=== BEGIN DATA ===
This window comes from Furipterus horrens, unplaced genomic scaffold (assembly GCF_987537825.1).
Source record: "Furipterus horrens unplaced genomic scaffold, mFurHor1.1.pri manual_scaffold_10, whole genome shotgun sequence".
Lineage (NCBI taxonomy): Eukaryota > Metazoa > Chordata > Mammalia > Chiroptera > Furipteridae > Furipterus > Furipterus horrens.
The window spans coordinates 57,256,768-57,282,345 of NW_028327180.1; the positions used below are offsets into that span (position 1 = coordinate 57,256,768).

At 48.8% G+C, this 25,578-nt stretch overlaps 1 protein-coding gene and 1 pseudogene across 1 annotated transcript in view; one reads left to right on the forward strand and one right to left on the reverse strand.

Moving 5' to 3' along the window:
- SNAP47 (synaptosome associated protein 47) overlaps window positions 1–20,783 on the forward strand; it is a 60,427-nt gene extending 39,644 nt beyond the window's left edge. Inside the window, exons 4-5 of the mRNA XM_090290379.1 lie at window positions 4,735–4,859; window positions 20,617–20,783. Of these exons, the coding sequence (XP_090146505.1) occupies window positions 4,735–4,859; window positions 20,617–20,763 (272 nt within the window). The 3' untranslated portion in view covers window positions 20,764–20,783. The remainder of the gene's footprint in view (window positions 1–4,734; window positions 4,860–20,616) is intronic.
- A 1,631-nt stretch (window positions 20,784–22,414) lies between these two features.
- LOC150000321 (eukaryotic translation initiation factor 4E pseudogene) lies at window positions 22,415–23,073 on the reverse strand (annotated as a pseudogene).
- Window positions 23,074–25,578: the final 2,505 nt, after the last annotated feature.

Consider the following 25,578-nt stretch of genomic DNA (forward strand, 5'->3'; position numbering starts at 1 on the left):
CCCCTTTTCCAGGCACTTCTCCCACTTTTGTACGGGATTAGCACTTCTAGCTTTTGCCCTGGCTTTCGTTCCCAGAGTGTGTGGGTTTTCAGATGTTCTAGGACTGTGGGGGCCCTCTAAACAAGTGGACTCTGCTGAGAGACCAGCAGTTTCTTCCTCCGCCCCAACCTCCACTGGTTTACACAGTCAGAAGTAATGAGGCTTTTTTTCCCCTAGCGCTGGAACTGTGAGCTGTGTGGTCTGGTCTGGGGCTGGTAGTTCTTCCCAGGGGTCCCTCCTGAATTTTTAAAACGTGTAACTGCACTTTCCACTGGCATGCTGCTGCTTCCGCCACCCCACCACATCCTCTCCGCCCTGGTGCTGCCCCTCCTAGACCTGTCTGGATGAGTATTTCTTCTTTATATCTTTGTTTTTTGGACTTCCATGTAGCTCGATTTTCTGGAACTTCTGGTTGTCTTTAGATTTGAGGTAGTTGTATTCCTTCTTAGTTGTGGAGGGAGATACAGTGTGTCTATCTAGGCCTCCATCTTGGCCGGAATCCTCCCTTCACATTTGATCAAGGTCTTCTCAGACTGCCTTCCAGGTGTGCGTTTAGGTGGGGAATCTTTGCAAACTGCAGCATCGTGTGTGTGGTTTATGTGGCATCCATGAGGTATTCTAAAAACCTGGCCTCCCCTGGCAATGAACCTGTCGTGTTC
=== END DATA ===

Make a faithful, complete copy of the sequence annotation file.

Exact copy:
This window comes from Furipterus horrens, unplaced genomic scaffold (assembly GCF_987537825.1).
Source record: "Furipterus horrens unplaced genomic scaffold, mFurHor1.1.pri manual_scaffold_10, whole genome shotgun sequence".
Lineage (NCBI taxonomy): Eukaryota > Metazoa > Chordata > Mammalia > Chiroptera > Furipteridae > Furipterus > Furipterus horrens.
The window spans coordinates 57,256,768-57,282,345 of NW_028327180.1; the positions used below are offsets into that span (position 1 = coordinate 57,256,768).

At 48.8% G+C, this 25,578-nt stretch overlaps 1 protein-coding gene and 1 pseudogene across 1 annotated transcript in view; one reads left to right on the forward strand and one right to left on the reverse strand.

Moving 5' to 3' along the window:
- SNAP47 (synaptosome associated protein 47) overlaps window positions 1–20,783 on the forward strand; it is a 60,427-nt gene extending 39,644 nt beyond the window's left edge. Inside the window, exons 4-5 of the mRNA XM_090290379.1 lie at window positions 4,735–4,859; window positions 20,617–20,783. Of these exons, the coding sequence (XP_090146505.1) occupies window positions 4,735–4,859; window positions 20,617–20,763 (272 nt within the window). The 3' untranslated portion in view covers window positions 20,764–20,783. The remainder of the gene's footprint in view (window positions 1–4,734; window positions 4,860–20,616) is intronic.
- A 1,631-nt stretch (window positions 20,784–22,414) lies between these two features.
- LOC150000321 (eukaryotic translation initiation factor 4E pseudogene) lies at window positions 22,415–23,073 on the reverse strand (annotated as a pseudogene).
- Window positions 23,074–25,578: the final 2,505 nt, after the last annotated feature.

Consider the following 25,578-nt stretch of genomic DNA (forward strand, 5'->3'; position numbering starts at 1 on the left):
CCCCTTTTCCAGGCACTTCTCCCACTTTTGTACGGGATTAGCACTTCTAGCTTTTGCCCTGGCTTTCGTTCCCAGAGTGTGTGGGTTTTCAGATGTTCTAGGACTGTGGGGGCCCTCTAAACAAGTGGACTCTGCTGAGAGACCAGCAGTTTCTTCCTCCGCCCCAACCTCCACTGGTTTACACAGTCAGAAGTAATGAGGCTTTTTTTCCCCTAGCGCTGGAACTGTGAGCTGTGTGGTCTGGTCTGGGGCTGGTAGTTCTTCCCAGGGGTCCCTCCTGAATTTTTAAAACGTGTAACTGCACTTTCCACTGGCATGCTGCTGCTTCCGCCACCCCACCACATCCTCTCCGCCCTGGTGCTGCCCCTCCTAGACCTGTCTGGATGAGTATTTCTTCTTTATATCTTTGTTTTTTGGACTTCCATGTAGCTCGATTTTCTGGAACTTCTGGTTGTCTTTAGATTTGAGGTAGTTGTATTCCTTCTTAGTTGTGGAGGGAGATACAGTGTGTCTATCTAGGCCTCCATCTTGGCCGGAATCCTCCCTTCACATTTGATCAAGGTCTTCTCAGACTGCCTTCCAGGTGTGCGTTTAGGTGGGGAATCTTTGCAAACTGCAGCATCGTGTGTGTGGTTTATGTGGCATCCATGAGGTATTCTAAAAACCTGGCCTCCCCTGGCAATGAACCTGTCGTGTTC